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#13 mich_al

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Posted 09 October 2019 - 09:59 AM

I didn't go to Catholic schools so I got to stay a leftie, but in life most every time I was shown how to do something (bat a ball, shoot a rifle, etc) I was shown by a rightie and sometimes I stayed with that protocol. Now I do many things ambidextrously.  Many lefties have issues in the right handed world but I never have and see it as an advantage. My only leftie issue is finding a place to sit and eat comfortably with a bunch of righties.


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#14 ColoHank

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Posted 13 October 2019 - 12:02 AM

Just be patient.  The vision in your other eye will probably go south as you age further.  Then you'll have a matched set again.



#15 Jim_V

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Posted 13 October 2019 - 09:59 AM

I started out as a leftie... then got to kindergarten and the nuns enjoyed beating that out of me, forcing me to do things with my right hand.

 

I to was one who when I picked up the crayon to colour, in my left hand, they placed in my right...

50 some years later, I have still have strangely poor penmanship, or right handed dexterity, with my left, things are much more co-ordinate...


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#16 llanitedave

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Posted 13 October 2019 - 10:53 AM

I to was one who when I picked up the crayon to colour, in my left hand, they placed in my right...

50 some years later, I have still have strangely poor penmanship, or right handed dexterity, with my left, things are much more co-ordinate...

In second grade, I found what I considered a very clever way around the teacher's "corrections".  She wasn't very observant of us as we worked, but she could tell by the slant of our letters whether we were writing with the left or right hand.  I just rotated my paper until the slant appeared to be that of a right-hander, and she never gave me trouble after that.  I've been writing in that weird way ever since.


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#17 rowdy388

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Posted 13 October 2019 - 11:35 AM

In second grade, I found what I considered a very clever way around the teacher's "corrections".  She wasn't very observant of us as we worked, but she could tell by the slant of our letters whether we were writing with the left or right hand.  I just rotated my paper until the slant appeared to be that of a right-hander, and she never gave me trouble after that.  I've been writing in that weird way ever since.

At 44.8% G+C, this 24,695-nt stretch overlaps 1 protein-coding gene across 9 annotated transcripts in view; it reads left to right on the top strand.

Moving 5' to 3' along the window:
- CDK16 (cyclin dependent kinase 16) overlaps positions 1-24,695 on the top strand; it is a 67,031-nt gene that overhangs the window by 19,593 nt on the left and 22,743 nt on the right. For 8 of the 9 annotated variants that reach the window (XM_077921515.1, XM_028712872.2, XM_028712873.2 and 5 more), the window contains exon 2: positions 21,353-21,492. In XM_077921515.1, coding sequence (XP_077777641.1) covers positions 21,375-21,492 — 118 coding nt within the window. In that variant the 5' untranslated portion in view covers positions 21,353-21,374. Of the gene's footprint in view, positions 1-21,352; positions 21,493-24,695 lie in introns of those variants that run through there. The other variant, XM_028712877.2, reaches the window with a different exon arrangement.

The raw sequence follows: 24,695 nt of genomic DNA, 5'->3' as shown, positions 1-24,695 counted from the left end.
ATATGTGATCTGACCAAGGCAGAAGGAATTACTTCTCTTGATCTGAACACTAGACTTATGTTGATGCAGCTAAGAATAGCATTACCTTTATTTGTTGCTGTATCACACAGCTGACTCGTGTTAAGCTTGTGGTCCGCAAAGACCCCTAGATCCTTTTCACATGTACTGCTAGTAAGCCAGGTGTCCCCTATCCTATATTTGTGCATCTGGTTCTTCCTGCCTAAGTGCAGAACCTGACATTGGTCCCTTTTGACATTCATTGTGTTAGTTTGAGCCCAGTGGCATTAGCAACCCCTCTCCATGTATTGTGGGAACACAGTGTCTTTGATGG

I'm left handed and did that trick also, having the correct "slant", but my hand tended to smear

the ink as it passed over the freshly written letters. My teacher found me out anyways.


Edited by rowdy388, 13 October 2019 - 11:36 AM.

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#18 Jim_V

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Posted 13 October 2019 - 11:36 AM

In second grade, I found what I considered a very clever way around the teacher's "corrections".  She wasn't very observant of us as we worked, but she could tell by the slant of our letters whether we were writing with the left or right hand.  I just rotated my paper until the slant appeared to be that of a right-hander, and she never gave me trouble after that.  I've been writing in that weird way ever since.

I was never given the opportunity, they switched me in Kindergarten, in fact even in baseball I had to learn to catch "left handed" since all my older siblings ( I am the youngest) were right handed. As such all the gloves (2 shared amongst 4 since food came before sports) were left handed. Hockey and Golf are the only two sports in which I am only left handed.  I can throw and bat equally well with either hand. 


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#19 llanitedave

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Posted 14 October 2019 - 10:06 AM

I'm left handed and did that trick also, having the correct "slant", but my hand tended to smear

the ink as it passed over the freshly written letters. My teacher found me out anyways.

Yeah, I still have to be careful of smearing.